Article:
After that, define the parameters used to instantiate the class. These are the API key and secret, base url, and data feed. Then, pass these parameters into the Stream constructor and we’ll be ready to stream data.

API_KEY = "<Your API Key>"
API_SECRET = "<Your Secret Key>"
base_url = "https://paper-api.alpaca.markets"
data_feed = "iex" # Change to "sip" if using paid subscription

# Instantiate Stream class
stream = Stream(API_KEY,
                API_SECRET,
                base_url=base_url,
                data_feed=data_feed)

Next, define a simple callback function that will print the bar upon receiving it. Then, define the symbol and subscribe to that symbol’s bars. The Stream class includes a method for subscribing to crypto bars, subscribe_crypto_bars, that takes a callback function and symbol as parameters. After calling that method, run the stream and wait for the callback function to print bars.

async def bar_callback(b):
    print(b)

# Subscribing to bar event
symbol = "BTCUSD"
stream.subscribe_crypto_bars(bar_callback, symbol)

stream.run()
Bar({
    'close': 22153.0,
    'exchange': 'FTXU',
    'high': 22164.0,
    'low': 22153.0,
    'open': 22164.0,
    'symbol': 'BTCUSD',
    'timestamp': 1655217720000000000,
    'trade_count': 3,
    'volume': 0.3636,
    'vwap': 22157.5924092409})

This section is based off of the working stock example that can be found on the official GitHub repository for the JavaScript SDK. As usual, the first step is to load the Alpaca module.

const Alpaca = require("@alpacahq/alpaca-trade-api");

Next, define our options that parameterize our data stream. These are the API key, API key secret, data feed, and symbol.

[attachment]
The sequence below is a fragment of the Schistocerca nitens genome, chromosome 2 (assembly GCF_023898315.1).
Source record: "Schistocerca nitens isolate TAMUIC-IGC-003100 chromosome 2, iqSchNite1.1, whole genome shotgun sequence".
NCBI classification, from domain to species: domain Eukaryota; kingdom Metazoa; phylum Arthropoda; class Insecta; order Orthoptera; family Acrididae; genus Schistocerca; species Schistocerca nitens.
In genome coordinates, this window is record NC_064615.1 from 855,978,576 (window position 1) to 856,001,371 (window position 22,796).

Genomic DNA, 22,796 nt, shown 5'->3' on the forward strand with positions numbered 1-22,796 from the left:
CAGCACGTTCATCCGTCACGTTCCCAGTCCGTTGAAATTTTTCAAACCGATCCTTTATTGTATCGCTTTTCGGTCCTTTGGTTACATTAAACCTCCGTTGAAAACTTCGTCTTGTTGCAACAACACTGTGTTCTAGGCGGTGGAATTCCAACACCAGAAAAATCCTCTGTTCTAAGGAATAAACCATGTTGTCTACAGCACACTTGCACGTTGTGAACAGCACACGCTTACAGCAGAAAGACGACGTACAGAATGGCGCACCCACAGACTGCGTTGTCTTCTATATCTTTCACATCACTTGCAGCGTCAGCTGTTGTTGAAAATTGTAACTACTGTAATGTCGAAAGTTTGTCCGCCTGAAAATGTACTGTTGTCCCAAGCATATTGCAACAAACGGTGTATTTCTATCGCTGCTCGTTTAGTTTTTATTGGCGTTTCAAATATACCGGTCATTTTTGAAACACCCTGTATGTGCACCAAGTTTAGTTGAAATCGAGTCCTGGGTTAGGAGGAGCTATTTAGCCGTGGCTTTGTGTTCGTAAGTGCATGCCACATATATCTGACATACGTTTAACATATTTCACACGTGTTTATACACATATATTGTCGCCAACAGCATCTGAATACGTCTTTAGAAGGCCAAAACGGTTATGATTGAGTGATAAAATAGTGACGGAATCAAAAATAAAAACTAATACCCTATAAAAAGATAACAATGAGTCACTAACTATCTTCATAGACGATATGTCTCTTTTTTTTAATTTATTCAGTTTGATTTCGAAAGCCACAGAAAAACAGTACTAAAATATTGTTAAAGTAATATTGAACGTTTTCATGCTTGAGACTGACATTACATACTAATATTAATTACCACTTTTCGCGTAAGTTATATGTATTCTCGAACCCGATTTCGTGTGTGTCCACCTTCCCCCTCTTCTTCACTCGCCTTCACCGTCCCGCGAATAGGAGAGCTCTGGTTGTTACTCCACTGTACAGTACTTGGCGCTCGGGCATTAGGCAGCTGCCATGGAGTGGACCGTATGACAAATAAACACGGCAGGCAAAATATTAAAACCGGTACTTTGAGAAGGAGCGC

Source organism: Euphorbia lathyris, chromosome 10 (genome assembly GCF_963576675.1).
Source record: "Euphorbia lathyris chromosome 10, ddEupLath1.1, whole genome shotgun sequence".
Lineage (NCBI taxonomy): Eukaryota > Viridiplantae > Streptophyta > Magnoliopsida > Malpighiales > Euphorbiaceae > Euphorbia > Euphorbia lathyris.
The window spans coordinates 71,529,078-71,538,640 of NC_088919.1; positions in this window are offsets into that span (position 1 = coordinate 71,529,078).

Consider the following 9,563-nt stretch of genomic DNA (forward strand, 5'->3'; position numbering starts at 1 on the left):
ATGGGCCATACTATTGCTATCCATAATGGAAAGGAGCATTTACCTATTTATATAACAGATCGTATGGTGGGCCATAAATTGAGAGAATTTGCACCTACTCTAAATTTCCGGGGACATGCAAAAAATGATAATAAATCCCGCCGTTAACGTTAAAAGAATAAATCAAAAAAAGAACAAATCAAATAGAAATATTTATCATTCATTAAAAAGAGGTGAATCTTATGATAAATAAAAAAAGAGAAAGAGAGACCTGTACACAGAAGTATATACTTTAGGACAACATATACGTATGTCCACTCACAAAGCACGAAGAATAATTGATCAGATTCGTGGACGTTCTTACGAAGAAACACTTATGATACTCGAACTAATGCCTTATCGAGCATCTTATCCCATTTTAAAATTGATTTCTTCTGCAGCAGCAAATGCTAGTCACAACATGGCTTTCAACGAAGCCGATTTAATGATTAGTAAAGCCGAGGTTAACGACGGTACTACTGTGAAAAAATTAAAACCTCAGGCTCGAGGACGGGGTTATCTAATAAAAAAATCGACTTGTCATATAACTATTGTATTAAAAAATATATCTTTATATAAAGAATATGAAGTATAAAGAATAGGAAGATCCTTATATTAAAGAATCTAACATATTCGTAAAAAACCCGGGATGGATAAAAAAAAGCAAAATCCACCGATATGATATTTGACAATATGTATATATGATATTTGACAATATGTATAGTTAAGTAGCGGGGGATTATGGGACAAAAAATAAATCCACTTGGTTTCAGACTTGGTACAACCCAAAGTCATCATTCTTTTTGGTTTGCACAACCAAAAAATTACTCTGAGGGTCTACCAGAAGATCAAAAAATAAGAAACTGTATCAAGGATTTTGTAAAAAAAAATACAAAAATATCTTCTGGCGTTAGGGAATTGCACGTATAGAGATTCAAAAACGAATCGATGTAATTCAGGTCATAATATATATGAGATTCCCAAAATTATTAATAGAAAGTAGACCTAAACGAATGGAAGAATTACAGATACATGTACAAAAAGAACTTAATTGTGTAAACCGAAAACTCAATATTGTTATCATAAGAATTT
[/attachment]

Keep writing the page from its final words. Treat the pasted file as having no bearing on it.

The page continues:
API_KEY = "<Your API Key>";
API_SECRET = "<Your Secret Key>";
const feed = "iex"; // Change to "sip" if on a paid plan
const symbol = "BTCUSD";

Now we’ll modify the stock example. To simplify this example, remove all socket methods except for onConnect, onError, onDisconnect, and connect. Add symbol to the DataStream constructor to give us access to the symbol, change the socket to crypto_stream_v2 so we can stream crypto, and add the method onCryptoBar which handles crypto bar events.

class DataStream {
  constructor({ apiKey, secretKey, feed, symbol }) {
    this.alpaca = new Alpaca({
      keyId: apiKey,
      secretKey,
      feed,
    });

    const socket = this.alpaca.crypto_stream_v2;

    socket.onConnect(function () {
      console.log("Connected");
      socket.subscribeForBars([symbol]);
    });

    socket.onError((err) => {
      console.log(err);
    });

    socket.onCryptoBar((bar) => {
      console.log(bar);
    });

    socket.onDisconnect(() => {
      console.log("Disconnected");
    });

    socket.connect();
  }
}

Finally, instantiate the DataStream class we’ve created and wait for the bars to be printed.

let stream = new DataStream({
  apiKey: API_KEY,
  secretKey: API_SECRET,
  feed: feed,
  symbol: symbol,
  paper: true,
});
{
  T: 'b',
  Symbol: 'BTCUSD',
  Exchange: 'ERSX',
  Open: 21569.4,
  High: 21569.4,
  Low: 21543,
  Close: 21543,
  Volume: 0.465657,
  Timestamp: 2022-06-15T13:57:00.000Z,
  TradeCount: 2,
  VWAP: 21543.0850411354
}

Create a new .NET application to work with by running this command:

dotnet new console -o MyApp -f net6.0

Then, navigate to the new directory that you’ll be working inside:

cd MyApp

Open the Program.cs main file in your editor and set it up as follows:

using System;
using Alpaca.Markets;
using System.Threading.Tasks;

namespace AlpacaExample
{
    internal sealed class Program
    {
        public static async Task Main()
        {

        }
    }
}

This setup adds the namespaces used to code this example. Next, create constants for your API authentication information and use them to instantiate the Alpaca Crypto Streaming Client. Instantiate the paper client using the special extension method of the IEnvironment interface, GetAlpacaCryptoStreamingClient. If you’d like to use the live client, replace Paper with Live. After instantiation, connect and authenticate your streaming client via its method, ConnectAndAuthenticateAsync.

internal sealed class Program
{
    private const String API_KEY = "<Your API Key>";

    private const String API_SECRET = "<Your Secret Key>";

    public static async Task Main()
    {
        var client = Environments.Paper.GetAlpacaCryptoStreamingClient(new SecretKey(API_KEY, API_SECRET));